What happens when a balding, 47-year-old man with a wife and teen-aged daughter is invaded from cyberspace by an 18-year-old femme fatale who calls herself “Talhotblond”?
That’s the question posed by Kathrine Bates in her new play Talhotblond, now having its world premiere at the Ruskin Group Theatre in Santa Monica.
Thomas Montgomery (Mark Rimer) is bored with his wife of 17 years and his job at a company that creates and distributes computer games. So when Jenny, the tall hot blonde (Erin Elizabeth Patrick) hacks into his computer and begins a conversation with him, he latches onto it as if it were a unique new game.
She sends him a pin-up picture of herself and his fantasy takes flight. He responds with a photo of himself as he used to be: a handsome young Marine, and adopts the screen name “Marine Sniper.” And he imagines scenes between his younger self (played by Ben Gavin) and Jenny as their relationship gets steamier and more intimate.
Although Thomas insists to himself that this cyber affair is just a harmless diversion, he soon becomes obsessed with Jenny and begins to imagine leaving his wife for her.
Meanwhile, Jenny’s provocative photo starts turning up on the computers of other men in the company. Most especially the computer of Alan Garrett (John-Paul Lavoisier), who shares an office with the enthralled Thomas. As Alan pursues a romantic relationship with “Talhotblond” Thomas becomes jealous and irrational and initiates the first of several angry breakups with her.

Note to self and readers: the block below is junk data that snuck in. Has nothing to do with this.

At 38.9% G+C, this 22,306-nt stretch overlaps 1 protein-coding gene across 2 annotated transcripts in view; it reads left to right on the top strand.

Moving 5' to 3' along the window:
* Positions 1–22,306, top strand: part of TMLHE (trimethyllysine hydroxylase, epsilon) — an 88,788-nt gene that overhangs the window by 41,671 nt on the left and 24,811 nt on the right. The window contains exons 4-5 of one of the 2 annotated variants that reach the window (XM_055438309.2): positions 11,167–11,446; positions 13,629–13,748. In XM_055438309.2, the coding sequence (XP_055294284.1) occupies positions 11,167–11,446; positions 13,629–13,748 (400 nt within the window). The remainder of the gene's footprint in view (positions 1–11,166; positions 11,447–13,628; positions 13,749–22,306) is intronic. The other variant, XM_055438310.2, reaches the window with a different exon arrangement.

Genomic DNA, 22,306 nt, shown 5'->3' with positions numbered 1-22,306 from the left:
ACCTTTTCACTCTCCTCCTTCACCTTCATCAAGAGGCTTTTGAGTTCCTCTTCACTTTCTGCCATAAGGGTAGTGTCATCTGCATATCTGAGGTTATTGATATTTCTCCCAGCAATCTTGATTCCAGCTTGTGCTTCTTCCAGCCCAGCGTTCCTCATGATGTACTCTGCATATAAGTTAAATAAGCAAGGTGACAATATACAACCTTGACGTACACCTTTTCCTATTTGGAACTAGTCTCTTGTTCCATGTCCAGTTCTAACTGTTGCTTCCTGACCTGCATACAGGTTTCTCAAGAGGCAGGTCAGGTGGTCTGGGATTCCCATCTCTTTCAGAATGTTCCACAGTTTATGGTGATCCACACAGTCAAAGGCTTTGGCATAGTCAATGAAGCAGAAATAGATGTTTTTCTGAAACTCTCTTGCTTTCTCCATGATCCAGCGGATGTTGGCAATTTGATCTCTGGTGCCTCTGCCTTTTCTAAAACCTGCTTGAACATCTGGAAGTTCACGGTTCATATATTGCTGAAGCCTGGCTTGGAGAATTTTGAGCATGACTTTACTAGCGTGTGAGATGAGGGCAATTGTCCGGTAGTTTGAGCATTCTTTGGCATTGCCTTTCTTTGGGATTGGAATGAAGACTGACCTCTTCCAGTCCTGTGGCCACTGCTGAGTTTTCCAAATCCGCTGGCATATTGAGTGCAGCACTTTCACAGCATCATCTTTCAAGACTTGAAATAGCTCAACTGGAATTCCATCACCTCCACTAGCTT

At this point Thomas’ long-suffering wife Cheryl (Kathleen O’Grady) has figured out that something is wrong. (After all, who takes his wife out for a romantic anniversary celebration by taking her bowling?!)
Having discovered his correspondence with Jenny, Cheryl is devastated. She begs him to break off the relationship, and he promises that he will. But he doesn’t. Instead, he succumbs once again to Jenny’s endearments and protestations that he is the one she loves. And in the end, there is a murder.
This domestic tragedy is based on a true story. It was made into a feature documentary by Emmy award-winning journalist Barbara Schroeder and was adapted as a play by Kathrine Bates, who is perhaps best known for The Manor, a mystery inspired by events in the history of Los Angeles’ Greystone Mansion.
Bates has done a serviceable job of fleshing out the story of Talhotblond, but in the end there isn’t enough THERE there. Too many repetitive scenes of Thomas either angry or anguishing and Jenny teasing or pleading.
Director Beverly Olevin doesn’t help much by loosely steering a largely unconvincing cast into an emotional morass.
And, most disturbing, there were an inordinate number of interminable blackouts. At least when a television drama is interrupted by endless commercials it leaves you free to get up and go to the bathroom, or make yourself a hot fudge sundae. A long blackout in a play just leaves you shut off and sitting in the dark. Worst of all, there were no scene changes; the set remained untouched, so why such long blackouts? How long does it take a player to change his shirt?
Talhotblond can be seen at the Ruskin Group Theatre, 3000 Airport Avenue in Santa Monica Fridays and Saturdays at 8 pm and Sundays at 2 through April 26th. Call (310) 397-3244 for tickets.